10 of the best 1960s albums to test your system

When it comes to testing a new turntable, stereo amplifier, pair of speakers or a whole vinyl system, it is, of course, vital that you are familiar with the music and recording that you are listening to. Otherwise, how can you tell one piece of equipment from another and compare the two?

There are no hard and fast rules for what we use to distinguish between different pieces of kit, and everyone has their own particular favourites, of course – but some albums are picked off the shelf more than others.

Here, then, are some of our go-to albums from the 1960s. It could have been extremely Beatles heavy, we confess, so we’ve gone for just one of their albums – but in our opinions, each of the superb pieces of work below merits a place in everyone’s collection. 

In the Court of the Crimson King – King Crimson (1969)

King Crimson; In the court of the Crimson King

(Image credit: Robert Fripp)

A listen to this remarkable prog rock album will reveal just how influential it has been in the half century following its release. Robert Fripp and his band members fuse jazz, classical, blues and loads in between in a mesmeric debut album that was outsold in 1969 only by, inevitably, The Beatles.

A listen to this album can be the musical equivalent of a wine or whisky tasting: “I’m getting a healthy amount of jazz fusion married to some early Sabbath, with undertones of spaghetti western.” It’s a wonderful ride.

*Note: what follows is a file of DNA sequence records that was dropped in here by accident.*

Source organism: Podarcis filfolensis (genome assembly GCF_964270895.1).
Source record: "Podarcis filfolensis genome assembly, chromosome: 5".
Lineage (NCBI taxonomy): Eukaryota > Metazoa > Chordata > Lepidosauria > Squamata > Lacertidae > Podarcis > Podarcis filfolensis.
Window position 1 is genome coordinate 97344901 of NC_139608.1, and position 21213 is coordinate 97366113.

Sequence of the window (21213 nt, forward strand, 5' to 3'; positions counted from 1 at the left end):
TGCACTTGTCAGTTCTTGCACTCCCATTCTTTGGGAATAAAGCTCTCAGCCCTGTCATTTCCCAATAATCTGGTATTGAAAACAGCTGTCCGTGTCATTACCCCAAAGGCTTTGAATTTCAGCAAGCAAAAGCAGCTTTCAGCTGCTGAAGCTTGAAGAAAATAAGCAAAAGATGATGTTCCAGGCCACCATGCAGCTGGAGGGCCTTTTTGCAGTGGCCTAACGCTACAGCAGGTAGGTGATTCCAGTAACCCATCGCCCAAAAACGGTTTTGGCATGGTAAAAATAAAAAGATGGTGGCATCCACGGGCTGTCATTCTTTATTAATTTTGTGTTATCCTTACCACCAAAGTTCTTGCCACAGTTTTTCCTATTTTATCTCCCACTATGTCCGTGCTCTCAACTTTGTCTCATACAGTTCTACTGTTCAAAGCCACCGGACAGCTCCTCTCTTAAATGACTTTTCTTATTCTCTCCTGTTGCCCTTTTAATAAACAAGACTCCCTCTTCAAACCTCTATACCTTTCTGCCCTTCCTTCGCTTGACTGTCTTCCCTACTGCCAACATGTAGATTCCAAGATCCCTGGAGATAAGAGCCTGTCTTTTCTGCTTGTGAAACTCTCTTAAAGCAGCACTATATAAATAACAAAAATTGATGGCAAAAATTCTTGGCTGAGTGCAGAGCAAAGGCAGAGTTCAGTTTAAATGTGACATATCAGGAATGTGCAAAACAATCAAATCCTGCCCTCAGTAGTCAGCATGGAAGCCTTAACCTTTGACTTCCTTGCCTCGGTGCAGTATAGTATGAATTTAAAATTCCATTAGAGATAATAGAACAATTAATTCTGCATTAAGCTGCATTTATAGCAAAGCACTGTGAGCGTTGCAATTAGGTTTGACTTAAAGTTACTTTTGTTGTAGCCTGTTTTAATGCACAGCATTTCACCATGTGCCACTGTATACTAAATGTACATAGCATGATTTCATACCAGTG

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Lady Soul – Aretha Franklin (1968)

Aretha Franklin: Lady Soul

(Image credit: Warner)

Superb performances of timeless classics, Lady Soul is Aretha at her incomparable finest. Standouts are (You Make Me Feel) Like A Natural Woman, People Get Ready, Chain Of Fools, and the closing track Ain’t No Way – but you really can’t go wrong with any track on this wonderful collection. 

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Songs of Leonard Cohen – Leonard Cohen (1967)

Leonard Cohen - Songs of Leonard Cohen

(Image credit: Sony Music)

Where it all began. The other-worldly poet and songwriter released his first album in 1967 – and of course continues to be loved and cherished by generations of music lovers.

Here we find Suzanne, Sisters of Mercy and So Long, Marianne as the stand-out tracks – but this is, once again, a wonderful collection.

In our mind, everyone should benefit from the wisdom and beauty of Leonard; and this is the place to start. 

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Let It Bleed – The Rolling Stones (1969)

Rolling Stones - Let It Bleed

(Image credit: ABKCO)

This one just sneaks in, released as it was on 5th December 1969. And it was an appropriate way to wrap up the decade and end the hippie era. 

The Rolling Stones have been pretty much an ever present, and this is one of their best albums (with a few rivals, it must be said). The classic Stones combination of blues, folk, rock and a bit of country all come together with a fine synergy in a collection bookended by the classic tracks Gimme Shelter and You Can’t Always Get What You Want.

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A Love Supreme – John Coltrane (1965)

John Coltrane - A Love Supreme

(Image credit: The Verve Music Group)